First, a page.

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Language of Flowers

The temple bell stops but I still hear the sound coming out of the flowers.
– Basho (Japanese poet, 17th century)

 

 

As Spring approaches, those in the northern climates actively search for bright, bold, and enchanting colors.  Each blooming pop may make you wonder what they mean.

The language of flowers goes as far back as the Assyrians, Chinese, and Egyptians.  It includes flowers and tree blossoms and branches.  They were used in courting, diplomatic discussions, weddings, and monthly correspondences.  Spring was birth, rebirth after winter or life after death.  In the autumn as flowers faded quickly death was followed by rebirth or moving to heaven.  Planting of flowers on graves, shrines, and churches mimic this message. General meanings of colors spoke of white representing purity and death, while red symbolized passion, energy, and blood. Yellow captured gold or the sun or enlightenment. The Taoist tradition shows a golden flower growing from the top of the head.

The Chinese New year celebrates with the peony. A flower symbolizing good fortune and friendship. At one time they were only available to the emperor or the elite class.  Peonies represent wealth, feminine beauty and during the middle ages the Christians used them to mean healing.

It was Cleopatra obsession with roses and her use as love symbolism that prompted growth and popularity around the world. It could be why it is called the Queen of Flowers. When roses are present, it could  mean that the corresponding god or goddess was nearby. The variety of shades are used to describe many types of love. White – true love, pink – innocence, yellow – friendship, red – symbol of love, or purple – love at first site.

Many legends exist about the rose. In Greek mythology, Chloris the Goddess of Flowers created roses. She found the lifeless body of a nymph and turned her into a flower. She called upon Aphrodite, Goddess of Love,  who gave the flower beauty.  And Dionysus, the God of Wine added nectar to give it sweet fragrance. Zephyrus, God of the West Wind, blew the clouds away so Apollo, God of the Sun could shine. The petals opened like the sun’s ray to mimic the center of the universe.

During the time of the Ottomans the artistic messaging was perfected.  Süleyman I’s reign contained over two hundred flower shops in the 16th century selling bulbs and cut flowers.  Messages of love, good wishes, hatreds, and resentment were passed through flowers.  A house with a yellow flower near the window meant a sick person was in the home and please be quiet.   A red flower meant a young girl who had reached the age of marriage.

The wife of the English ambassador,  Lady Mary Wortley Montague introduced this practice to England in her Turkish Letters of 1763.  It the Victorians who developed an even more detailed list of messaging with flowers.  There was such a great interest in this type of communication, several books were written, and the original meanings got a bit diverted.  In Kate & Leopold,   Hugh Jackman 19th century character explains the messaging of flowers to the young 20th century man.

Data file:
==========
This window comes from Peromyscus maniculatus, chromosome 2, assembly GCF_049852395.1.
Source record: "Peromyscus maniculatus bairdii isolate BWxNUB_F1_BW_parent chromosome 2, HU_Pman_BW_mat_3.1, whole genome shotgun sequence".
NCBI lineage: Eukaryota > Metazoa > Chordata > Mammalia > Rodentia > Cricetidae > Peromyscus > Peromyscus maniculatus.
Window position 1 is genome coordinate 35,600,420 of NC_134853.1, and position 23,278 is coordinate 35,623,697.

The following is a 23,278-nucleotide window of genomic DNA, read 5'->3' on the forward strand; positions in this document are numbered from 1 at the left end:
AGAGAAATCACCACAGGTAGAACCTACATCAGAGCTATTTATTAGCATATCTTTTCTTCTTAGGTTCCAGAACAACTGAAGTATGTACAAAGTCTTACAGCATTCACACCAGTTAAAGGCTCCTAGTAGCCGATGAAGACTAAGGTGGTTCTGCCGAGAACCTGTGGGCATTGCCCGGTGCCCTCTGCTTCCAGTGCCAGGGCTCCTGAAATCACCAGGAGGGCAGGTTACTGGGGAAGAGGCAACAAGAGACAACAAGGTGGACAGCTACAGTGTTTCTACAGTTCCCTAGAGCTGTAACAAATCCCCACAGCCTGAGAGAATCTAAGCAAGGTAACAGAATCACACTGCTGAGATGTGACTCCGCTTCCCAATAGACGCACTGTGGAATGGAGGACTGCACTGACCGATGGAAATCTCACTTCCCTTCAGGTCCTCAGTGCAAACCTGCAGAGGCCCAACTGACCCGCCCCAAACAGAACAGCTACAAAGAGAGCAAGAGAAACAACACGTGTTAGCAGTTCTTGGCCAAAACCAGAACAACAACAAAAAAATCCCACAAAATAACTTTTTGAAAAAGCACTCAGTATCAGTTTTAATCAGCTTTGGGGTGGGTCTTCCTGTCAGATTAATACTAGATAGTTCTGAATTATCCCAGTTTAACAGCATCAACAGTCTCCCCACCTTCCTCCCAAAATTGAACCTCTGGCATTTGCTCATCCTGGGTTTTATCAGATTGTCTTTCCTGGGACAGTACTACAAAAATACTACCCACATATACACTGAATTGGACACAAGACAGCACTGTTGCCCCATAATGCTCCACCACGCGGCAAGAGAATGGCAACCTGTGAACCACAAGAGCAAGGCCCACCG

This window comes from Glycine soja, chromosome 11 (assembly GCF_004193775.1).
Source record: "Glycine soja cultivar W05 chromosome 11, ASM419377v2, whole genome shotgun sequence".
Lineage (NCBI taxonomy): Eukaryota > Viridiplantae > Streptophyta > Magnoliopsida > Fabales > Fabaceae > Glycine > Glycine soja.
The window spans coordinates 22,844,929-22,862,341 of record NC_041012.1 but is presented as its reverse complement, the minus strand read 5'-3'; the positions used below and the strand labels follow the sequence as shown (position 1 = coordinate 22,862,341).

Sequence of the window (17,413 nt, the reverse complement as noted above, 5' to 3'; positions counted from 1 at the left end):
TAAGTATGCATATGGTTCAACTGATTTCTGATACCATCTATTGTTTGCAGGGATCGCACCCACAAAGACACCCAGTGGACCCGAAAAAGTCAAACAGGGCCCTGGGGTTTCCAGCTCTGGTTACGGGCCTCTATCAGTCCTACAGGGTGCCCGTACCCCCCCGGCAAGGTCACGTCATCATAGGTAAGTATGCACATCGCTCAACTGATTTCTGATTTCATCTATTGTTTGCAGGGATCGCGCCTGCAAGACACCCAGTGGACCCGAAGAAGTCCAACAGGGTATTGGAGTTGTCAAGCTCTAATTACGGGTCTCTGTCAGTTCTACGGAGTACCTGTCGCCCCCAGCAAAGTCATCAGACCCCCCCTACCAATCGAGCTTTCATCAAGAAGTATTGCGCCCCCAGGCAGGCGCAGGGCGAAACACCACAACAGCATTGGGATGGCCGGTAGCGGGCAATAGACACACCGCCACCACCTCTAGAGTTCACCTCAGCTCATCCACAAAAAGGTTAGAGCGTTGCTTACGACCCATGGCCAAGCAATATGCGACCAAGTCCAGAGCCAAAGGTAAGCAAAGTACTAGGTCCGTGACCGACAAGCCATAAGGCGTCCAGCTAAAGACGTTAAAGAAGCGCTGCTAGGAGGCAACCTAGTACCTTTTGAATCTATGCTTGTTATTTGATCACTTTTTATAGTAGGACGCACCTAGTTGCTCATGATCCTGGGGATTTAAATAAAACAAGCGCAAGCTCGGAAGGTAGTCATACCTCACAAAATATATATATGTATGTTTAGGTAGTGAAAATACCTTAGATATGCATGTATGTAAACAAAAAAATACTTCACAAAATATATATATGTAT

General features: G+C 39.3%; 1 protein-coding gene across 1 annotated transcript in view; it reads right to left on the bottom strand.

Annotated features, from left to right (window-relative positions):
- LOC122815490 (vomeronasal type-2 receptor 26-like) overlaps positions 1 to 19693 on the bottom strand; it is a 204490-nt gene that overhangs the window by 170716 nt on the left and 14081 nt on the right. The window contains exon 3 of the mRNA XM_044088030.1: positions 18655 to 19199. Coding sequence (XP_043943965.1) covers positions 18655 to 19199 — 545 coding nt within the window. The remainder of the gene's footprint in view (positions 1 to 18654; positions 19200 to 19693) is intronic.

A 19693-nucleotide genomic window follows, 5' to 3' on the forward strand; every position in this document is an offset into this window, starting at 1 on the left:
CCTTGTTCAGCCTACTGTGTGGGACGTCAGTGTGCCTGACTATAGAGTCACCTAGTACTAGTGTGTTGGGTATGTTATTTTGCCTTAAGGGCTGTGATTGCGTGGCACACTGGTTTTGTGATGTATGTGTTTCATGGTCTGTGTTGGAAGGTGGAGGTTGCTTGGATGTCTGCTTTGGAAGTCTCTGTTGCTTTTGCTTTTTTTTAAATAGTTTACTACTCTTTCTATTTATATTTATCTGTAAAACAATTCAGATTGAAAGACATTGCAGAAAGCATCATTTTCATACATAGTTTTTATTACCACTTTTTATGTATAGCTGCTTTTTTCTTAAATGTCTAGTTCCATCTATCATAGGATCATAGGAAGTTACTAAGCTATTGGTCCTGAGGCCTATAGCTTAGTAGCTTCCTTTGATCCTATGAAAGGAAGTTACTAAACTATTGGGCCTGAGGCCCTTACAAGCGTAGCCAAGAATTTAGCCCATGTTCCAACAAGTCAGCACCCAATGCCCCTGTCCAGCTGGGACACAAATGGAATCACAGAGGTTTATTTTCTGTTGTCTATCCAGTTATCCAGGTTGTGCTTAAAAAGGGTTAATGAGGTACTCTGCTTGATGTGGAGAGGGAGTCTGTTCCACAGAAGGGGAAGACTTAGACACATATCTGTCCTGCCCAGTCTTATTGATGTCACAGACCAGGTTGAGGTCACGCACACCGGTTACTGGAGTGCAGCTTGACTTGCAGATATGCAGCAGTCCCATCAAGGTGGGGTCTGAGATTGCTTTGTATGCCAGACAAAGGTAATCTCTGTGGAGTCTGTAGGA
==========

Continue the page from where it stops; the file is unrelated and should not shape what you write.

Where I live in the PNW, tulips are king.  The land breathes in their textures, colors, and occasional scents. The crowds come every April and swamp the country roads to see fields of tulips.  Did that happen in Turkey where they originated?   The name comes from the Persian word for turban due to their resemblances when blooming.

They mean perfect love, told in Turkish and Persian legends about the love between Farhad and Shirin. In one story, Farhad was a prince who fell in love with a beautiful girl named Shirin.   She is murdered and, in his despair, rode his horse off a cliff. A red tulip grew where his blood touched the ground – the symbol for perfect love.

Sultan Ahmed III (1703-1730) held a special place for tulips.  So much so his reign is called the Tulip Era.  Three hundred years before Dutch and British horticulture societies proposed the first classified list of tulip names. The Flourist-in-Chief judged new cultivars of tulips and their names.  Fanciful and poetic examples were Those that Burn the Heart, Matchless Pearl, Increaser of Joy, Big Scarlet, Diamond Envy, or Light of the Mind. Only the most flawless cultivars were entered into the official tulip list.

The Turkish florist standards preferred tulips that were tall thin, narrowly contoured and with narrow-pointed tips. The pedals had to be smooth, stiff, of one color, the exact size and length, and with no gaps.

 

 

 

 

References

When you buy for your bouquets shop locally or use a Slow Flower Member.

 

If you are looking for modern day reads on the communications of flowers, check out these books.

The Secret of Wildflowers, A Delightful Feast of Little-Known Facts, Folklore and History by Jack Sanders

The Magic of Flowers by Tess Whitehurst

*I use many references in my work.  This section is only an indication of where I found unique information.

The Ottoman’s Flowers:  Flowers as a symbol of Civilization, Elif Özdemir

 

 

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